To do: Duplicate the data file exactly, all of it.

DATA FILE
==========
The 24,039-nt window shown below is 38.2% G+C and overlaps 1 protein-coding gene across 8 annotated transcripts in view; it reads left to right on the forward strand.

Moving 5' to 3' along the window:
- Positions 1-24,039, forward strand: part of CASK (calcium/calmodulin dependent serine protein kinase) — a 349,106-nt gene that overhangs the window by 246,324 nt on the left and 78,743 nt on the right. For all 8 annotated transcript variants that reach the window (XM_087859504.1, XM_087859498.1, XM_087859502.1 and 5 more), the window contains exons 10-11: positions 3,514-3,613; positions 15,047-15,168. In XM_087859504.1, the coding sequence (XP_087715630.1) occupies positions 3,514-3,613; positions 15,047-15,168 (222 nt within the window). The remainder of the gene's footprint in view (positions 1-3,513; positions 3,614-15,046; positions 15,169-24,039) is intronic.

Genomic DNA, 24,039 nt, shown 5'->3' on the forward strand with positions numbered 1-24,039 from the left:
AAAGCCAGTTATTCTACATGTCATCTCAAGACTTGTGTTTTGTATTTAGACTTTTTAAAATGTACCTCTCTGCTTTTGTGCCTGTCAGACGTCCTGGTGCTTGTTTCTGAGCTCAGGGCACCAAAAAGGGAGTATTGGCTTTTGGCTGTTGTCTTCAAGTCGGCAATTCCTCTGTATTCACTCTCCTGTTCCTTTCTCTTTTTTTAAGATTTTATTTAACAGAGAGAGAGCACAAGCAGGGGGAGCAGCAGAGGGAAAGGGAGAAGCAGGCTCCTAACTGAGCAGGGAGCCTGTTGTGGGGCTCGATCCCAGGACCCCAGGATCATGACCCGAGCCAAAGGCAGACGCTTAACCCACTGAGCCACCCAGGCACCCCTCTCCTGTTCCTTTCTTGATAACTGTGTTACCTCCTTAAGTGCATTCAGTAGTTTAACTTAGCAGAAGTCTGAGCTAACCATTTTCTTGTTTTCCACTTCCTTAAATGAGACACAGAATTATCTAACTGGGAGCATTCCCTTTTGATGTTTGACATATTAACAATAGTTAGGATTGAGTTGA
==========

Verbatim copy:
The 24,039-nt window shown below is 38.2% G+C and overlaps 1 protein-coding gene across 8 annotated transcripts in view; it reads left to right on the forward strand.

Moving 5' to 3' along the window:
- Positions 1-24,039, forward strand: part of CASK (calcium/calmodulin dependent serine protein kinase) — a 349,106-nt gene that overhangs the window by 246,324 nt on the left and 78,743 nt on the right. For all 8 annotated transcript variants that reach the window (XM_087859504.1, XM_087859498.1, XM_087859502.1 and 5 more), the window contains exons 10-11: positions 3,514-3,613; positions 15,047-15,168. In XM_087859504.1, the coding sequence (XP_087715630.1) occupies positions 3,514-3,613; positions 15,047-15,168 (222 nt within the window). The remainder of the gene's footprint in view (positions 1-3,513; positions 3,614-15,046; positions 15,169-24,039) is intronic.

Genomic DNA, 24,039 nt, shown 5'->3' on the forward strand with positions numbered 1-24,039 from the left:
AAAGCCAGTTATTCTACATGTCATCTCAAGACTTGTGTTTTGTATTTAGACTTTTTAAAATGTACCTCTCTGCTTTTGTGCCTGTCAGACGTCCTGGTGCTTGTTTCTGAGCTCAGGGCACCAAAAAGGGAGTATTGGCTTTTGGCTGTTGTCTTCAAGTCGGCAATTCCTCTGTATTCACTCTCCTGTTCCTTTCTCTTTTTTTAAGATTTTATTTAACAGAGAGAGAGCACAAGCAGGGGGAGCAGCAGAGGGAAAGGGAGAAGCAGGCTCCTAACTGAGCAGGGAGCCTGTTGTGGGGCTCGATCCCAGGACCCCAGGATCATGACCCGAGCCAAAGGCAGACGCTTAACCCACTGAGCCACCCAGGCACCCCTCTCCTGTTCCTTTCTTGATAACTGTGTTACCTCCTTAAGTGCATTCAGTAGTTTAACTTAGCAGAAGTCTGAGCTAACCATTTTCTTGTTTTCCACTTCCTTAAATGAGACACAGAATTATCTAACTGGGAGCATTCCCTTTTGATGTTTGACATATTAACAATAGTTAGGATTGAGTTGA